The 1971 book Go Ask Alice is infamous for being repeatedly challenged and banned, but it's also known for a different reason: was it based on a true story? For decades, this story of addiction and a seemingly inescapable downward spiral has captured the imaginations of young adults drawn to the darker side of YA literature, but despite the book's marketing as a true story, it's more fiction than fact. The book's author - or self-proclaimed editor - Beatrice Sparks made a thriving literary career exploring the trials and temptations of teens, including stories of addiction, abortion, Satanism, and other topics intended to scare kids straight.
Why did Go Ask Alice get banned? Even if fictional, the book's portrayals of drug use are often graphic and intense, describing acid trips and speed in glowing language, though the narrative is staunchly anti-drug. But unlike other famous diaries targeted at younger audiences, the truth behind Sparks's books has become so skewed and misrepresented that it's hard to say if those passages have any validity. Sparks, unlike editors of factual historical diaries, seemed more interested in selling her ideology than in telling real stories - but the results have captivated audiences since the '70s.
If marketing materials had initially represented Sparks's literary works as fiction, many people might have had fewer problems with the books. For example, Ellen Hopkins's Crank novels, which touch on similar themes, clearly indicate they are fictional despite the author basing them on her daughter's real-life addiction to methamphetamine. But Go Ask Alice made its debut under the name "Anonymous," with words like "A Real Diary" printed on the cover.
Frequently shelved in non-fiction sections, Sparks's books conceal the disclaimer that they are works of fiction, as the note is on the oft-ignored copyright page. Though Sparks, who died in 2012, insisted throughout her life that there was a real Alice whose journals inspired the events of the novel, little evidence is available to support her claim.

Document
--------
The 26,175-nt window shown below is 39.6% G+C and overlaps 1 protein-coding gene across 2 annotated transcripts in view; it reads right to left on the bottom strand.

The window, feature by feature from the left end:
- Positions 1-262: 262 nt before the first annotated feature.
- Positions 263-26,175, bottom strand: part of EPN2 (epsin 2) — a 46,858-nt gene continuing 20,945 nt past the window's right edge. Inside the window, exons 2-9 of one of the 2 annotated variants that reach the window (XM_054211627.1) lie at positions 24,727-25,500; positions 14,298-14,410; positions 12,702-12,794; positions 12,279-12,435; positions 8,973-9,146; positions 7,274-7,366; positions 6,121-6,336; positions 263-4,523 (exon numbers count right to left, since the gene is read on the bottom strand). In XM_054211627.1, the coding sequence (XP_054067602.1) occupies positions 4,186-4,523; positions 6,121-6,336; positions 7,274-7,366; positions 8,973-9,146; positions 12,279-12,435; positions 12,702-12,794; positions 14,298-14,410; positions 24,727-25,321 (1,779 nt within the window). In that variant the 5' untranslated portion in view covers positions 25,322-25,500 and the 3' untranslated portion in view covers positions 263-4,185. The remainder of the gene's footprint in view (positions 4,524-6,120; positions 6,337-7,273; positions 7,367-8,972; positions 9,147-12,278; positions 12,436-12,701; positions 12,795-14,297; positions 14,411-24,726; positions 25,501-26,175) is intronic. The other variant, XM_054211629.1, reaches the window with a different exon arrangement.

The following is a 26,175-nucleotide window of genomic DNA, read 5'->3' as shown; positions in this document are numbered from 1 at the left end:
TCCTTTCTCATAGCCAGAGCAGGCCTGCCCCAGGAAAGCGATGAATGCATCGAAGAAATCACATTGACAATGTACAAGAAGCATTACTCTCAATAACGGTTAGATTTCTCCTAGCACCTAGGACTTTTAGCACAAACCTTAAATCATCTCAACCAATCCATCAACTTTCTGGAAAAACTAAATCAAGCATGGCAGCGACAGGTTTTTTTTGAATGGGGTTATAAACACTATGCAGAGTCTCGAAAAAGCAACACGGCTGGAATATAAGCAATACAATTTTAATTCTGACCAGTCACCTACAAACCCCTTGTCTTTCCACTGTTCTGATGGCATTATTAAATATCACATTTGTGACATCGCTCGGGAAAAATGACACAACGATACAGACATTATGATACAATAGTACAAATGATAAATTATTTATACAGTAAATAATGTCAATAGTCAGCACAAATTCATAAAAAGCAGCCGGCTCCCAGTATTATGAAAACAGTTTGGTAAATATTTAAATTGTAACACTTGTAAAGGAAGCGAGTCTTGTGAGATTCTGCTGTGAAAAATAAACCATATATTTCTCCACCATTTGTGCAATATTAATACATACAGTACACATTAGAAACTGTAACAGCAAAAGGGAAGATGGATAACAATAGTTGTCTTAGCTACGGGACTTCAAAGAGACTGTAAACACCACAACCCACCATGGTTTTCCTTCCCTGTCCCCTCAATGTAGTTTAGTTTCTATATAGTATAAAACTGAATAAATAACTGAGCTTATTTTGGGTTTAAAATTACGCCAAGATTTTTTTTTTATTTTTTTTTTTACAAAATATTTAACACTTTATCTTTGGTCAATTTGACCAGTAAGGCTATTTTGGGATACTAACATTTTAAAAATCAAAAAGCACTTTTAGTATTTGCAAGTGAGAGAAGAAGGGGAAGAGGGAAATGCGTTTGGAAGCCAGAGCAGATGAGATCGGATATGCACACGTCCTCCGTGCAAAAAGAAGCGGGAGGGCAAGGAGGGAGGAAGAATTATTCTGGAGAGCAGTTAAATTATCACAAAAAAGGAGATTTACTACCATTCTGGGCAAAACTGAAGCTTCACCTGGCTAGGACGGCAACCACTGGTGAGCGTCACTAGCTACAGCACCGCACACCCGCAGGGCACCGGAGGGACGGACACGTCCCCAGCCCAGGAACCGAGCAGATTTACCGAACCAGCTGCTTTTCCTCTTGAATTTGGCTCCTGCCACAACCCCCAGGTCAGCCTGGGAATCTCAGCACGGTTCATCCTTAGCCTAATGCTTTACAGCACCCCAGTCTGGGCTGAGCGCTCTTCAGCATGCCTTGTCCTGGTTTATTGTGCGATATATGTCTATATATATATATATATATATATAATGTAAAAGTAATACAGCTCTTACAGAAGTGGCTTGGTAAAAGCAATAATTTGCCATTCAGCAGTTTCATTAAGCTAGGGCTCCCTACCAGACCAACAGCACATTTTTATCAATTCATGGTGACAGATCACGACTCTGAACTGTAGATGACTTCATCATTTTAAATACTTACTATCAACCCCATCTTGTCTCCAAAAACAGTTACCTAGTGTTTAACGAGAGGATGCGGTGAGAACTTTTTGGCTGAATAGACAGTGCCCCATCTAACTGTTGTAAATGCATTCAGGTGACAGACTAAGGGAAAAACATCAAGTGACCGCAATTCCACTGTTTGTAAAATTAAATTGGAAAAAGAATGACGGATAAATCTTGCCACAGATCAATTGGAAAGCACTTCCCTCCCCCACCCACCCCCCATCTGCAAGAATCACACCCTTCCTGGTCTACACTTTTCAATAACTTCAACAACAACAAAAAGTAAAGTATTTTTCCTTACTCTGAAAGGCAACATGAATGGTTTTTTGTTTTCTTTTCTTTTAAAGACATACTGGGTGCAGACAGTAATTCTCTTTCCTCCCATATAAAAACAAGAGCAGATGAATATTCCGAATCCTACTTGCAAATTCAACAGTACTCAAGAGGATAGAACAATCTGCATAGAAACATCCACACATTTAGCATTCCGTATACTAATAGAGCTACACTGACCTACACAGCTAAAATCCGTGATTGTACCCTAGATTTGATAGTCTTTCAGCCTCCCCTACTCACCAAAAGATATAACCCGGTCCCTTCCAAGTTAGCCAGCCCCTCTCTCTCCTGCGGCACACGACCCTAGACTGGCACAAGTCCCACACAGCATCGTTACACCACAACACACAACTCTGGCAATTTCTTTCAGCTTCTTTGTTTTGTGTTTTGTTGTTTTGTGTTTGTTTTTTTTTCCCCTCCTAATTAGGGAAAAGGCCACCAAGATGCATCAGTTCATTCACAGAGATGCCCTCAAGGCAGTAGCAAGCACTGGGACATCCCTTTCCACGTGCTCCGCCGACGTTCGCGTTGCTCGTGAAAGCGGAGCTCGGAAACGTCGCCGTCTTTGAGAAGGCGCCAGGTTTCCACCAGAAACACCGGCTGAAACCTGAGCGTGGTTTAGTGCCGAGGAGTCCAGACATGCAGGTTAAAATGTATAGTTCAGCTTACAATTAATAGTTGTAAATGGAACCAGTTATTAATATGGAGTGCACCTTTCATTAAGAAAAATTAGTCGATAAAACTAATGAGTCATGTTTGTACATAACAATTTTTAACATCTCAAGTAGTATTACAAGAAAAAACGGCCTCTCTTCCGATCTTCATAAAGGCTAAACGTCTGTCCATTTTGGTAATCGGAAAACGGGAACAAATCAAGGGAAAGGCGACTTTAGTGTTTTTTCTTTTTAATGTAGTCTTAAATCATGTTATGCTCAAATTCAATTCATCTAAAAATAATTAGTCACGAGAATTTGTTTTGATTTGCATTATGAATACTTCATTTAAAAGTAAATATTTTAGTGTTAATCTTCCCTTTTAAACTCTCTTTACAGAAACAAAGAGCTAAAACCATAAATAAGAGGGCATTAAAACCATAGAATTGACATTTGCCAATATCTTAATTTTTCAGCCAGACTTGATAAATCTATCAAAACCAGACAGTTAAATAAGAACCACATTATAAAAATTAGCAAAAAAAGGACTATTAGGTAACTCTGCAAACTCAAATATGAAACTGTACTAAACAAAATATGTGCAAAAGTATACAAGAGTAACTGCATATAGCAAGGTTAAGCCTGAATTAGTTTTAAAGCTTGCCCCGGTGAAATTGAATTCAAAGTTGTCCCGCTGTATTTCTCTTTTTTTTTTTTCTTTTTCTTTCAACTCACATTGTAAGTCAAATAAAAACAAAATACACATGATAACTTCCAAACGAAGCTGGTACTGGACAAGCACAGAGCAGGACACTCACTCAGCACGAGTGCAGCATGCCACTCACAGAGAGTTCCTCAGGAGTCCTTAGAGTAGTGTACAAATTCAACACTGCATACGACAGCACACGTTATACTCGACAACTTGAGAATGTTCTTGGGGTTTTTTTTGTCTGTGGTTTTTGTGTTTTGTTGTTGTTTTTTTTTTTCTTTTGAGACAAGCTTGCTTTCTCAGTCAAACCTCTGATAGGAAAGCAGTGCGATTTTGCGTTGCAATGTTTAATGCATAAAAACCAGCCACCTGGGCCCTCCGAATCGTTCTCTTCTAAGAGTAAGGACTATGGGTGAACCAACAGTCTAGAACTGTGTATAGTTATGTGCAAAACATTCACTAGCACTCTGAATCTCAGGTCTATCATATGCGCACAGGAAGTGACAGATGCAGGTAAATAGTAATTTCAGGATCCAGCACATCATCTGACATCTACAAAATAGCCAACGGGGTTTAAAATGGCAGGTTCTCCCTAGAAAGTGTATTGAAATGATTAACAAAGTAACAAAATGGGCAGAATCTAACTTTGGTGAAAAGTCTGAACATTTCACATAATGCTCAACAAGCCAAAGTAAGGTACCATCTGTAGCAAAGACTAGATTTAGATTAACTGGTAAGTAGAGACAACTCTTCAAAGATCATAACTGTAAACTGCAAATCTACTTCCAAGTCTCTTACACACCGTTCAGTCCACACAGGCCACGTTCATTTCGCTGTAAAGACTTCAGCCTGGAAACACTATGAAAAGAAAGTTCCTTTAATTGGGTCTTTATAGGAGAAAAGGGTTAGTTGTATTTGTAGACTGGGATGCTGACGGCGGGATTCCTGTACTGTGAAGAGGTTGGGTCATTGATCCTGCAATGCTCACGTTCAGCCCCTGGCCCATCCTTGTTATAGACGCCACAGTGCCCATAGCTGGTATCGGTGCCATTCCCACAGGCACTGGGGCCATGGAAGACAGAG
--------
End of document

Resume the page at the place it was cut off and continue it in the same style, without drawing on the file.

Readers had mistaken Go Ask Alice as non-fiction in its early days, as the words "A Real Diary" appeared on the cover. The book's foreword included a note from the editors suggesting that while they had edited the book, the text itself was real. Seven years after its publication - and before releasing her second book, which had similar themes - Sparks identified herself as the editor of Go Ask Alice.
As her bibliography grew, Sparks became increasingly connected to a dark and gritty memoir style, which allegedly derived from the journals and diaries of children who died tragically. Records at the US Copyright Office list Sparks as the author, not editor, of all but two of her books.
Though most people today consider Go Ask Alice, which turned into a made-for-TV film adaptation in 1973, a work of pure fiction, the fact it read like a diary gave it credibility. Teens typically show interest in hearing about other teens' experiences, making the novel's supposed origins in a real journal all the more enticing.
By writing in the voice of a 15-year-old, Sparks made the story of a life lost to drugs more relatable. If she had merely lectured teens as an adult, she might not have reached them - but as "Alice," Sparks appeared more approachable and engaging.
Part of the appeal of Go Ask Alice is its taboo subject matter - it details the life of a girl drugged against her will, who then becomes involved in sex work and enters a psychiatric unit. But the details of her downfall are unrealistic.
Even if readers buy that she has a great time when she unknowingly got dosed, it takes a serious suspension of disbelief to accept that she goes from taking acid once to using speed in only 10 days. It's not that these can't happen, but rather the sheer number of things Alice experiences, from her initial dosing to being harassed by former friends for quitting drugs, strain the novel's credibility.